At the beginning, the reliability of the experts could not be determined, so it is a reasonable assumption that all experts are absolutely reliable, that is, , . After the first round of calculation, the actual reliability of the experts can be obtained in light of the Jousselme distance. At this point, the reliability of the identified experts with higher conflict is relatively low. However, in the later interaction, some expert reliability may increase and the Jousselme distance may decrease. This is because the experts get more information and become more reliable, which does not conflict with the objectivity and absoluteness of reliability. Algorithm 2 is summarized to the proposed model.
3.4. The Method for Information Fusion and Decision Making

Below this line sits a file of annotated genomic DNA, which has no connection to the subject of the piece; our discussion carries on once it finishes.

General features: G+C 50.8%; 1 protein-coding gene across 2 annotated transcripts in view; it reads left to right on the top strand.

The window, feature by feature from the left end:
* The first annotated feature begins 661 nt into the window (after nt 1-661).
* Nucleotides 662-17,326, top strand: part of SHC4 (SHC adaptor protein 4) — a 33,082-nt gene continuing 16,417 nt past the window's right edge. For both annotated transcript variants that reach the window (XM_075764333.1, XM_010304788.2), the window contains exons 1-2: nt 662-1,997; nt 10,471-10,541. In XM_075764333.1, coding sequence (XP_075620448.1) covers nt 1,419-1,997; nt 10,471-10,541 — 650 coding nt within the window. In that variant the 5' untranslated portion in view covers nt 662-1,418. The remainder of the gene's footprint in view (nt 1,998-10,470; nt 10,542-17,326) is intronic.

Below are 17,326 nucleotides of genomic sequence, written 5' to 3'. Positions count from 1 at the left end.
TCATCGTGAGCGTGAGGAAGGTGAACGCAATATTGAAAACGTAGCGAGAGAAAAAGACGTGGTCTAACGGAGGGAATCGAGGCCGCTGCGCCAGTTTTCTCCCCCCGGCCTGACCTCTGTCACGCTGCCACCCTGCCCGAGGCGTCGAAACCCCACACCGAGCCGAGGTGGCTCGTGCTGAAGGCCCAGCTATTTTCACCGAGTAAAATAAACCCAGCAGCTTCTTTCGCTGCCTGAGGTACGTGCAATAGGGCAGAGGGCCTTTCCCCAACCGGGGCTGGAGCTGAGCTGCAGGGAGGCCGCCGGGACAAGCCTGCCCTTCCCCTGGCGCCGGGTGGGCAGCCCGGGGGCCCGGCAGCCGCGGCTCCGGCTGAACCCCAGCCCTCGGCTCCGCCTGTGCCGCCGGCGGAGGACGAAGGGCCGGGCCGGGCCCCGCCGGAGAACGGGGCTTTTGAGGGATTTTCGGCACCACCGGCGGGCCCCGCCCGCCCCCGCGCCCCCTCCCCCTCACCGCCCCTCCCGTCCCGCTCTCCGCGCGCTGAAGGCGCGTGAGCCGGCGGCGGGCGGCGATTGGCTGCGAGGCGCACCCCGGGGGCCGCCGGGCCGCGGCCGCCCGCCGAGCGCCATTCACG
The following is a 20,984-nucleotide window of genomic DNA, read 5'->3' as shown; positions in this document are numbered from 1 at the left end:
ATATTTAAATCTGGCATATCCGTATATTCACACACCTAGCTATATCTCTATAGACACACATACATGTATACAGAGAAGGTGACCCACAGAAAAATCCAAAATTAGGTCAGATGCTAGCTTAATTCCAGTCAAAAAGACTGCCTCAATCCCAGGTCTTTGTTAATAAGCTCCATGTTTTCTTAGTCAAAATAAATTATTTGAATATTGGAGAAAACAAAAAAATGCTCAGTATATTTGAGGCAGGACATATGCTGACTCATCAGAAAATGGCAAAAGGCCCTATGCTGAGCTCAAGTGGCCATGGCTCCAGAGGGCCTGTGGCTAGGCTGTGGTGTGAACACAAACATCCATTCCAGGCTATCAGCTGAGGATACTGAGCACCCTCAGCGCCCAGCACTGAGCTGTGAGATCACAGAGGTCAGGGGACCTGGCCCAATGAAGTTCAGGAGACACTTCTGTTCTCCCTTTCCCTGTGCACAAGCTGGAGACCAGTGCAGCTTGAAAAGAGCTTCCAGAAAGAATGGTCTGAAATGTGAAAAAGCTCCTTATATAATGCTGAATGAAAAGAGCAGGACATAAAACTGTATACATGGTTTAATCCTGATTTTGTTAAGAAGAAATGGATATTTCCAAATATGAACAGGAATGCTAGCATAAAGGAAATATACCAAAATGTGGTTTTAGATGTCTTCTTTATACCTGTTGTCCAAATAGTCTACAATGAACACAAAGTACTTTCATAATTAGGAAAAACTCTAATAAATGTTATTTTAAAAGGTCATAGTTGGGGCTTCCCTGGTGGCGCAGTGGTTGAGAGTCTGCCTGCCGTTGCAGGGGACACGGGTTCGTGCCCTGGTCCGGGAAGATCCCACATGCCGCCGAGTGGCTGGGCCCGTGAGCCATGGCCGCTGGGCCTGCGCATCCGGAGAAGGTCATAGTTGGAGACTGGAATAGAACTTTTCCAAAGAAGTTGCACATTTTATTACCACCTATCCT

There are two ways to integrate about the analytical ER approach, both of them combine the derived BPAs for two times.
The First way is more common: (1) The first time is to fuse BPAs on all attributes for expert , i.e., , also called individual information fusion. Obviously, is the collected evaluation value given by expert for alternative . (2) The second time is to fuse the fused BPAs for all experts for alternative , i.e., , also called group information fusion, is the overall evaluation value of alternative for all experts.
The Second way is less common: (1) The first time is to fuse BPAs on all experts for attribute , i.e., . Obviously, is the collective evaluation value given by all experts for alternative on attribute for all experts. (2) The second time is to fuse the fused BPAs for all attributes for alternative ; i.e., , is the collective evaluation value for alternative on all attributes. Since the analytical ER rule is associative and commutative, the fusion results are the same whether by the first way or the second way.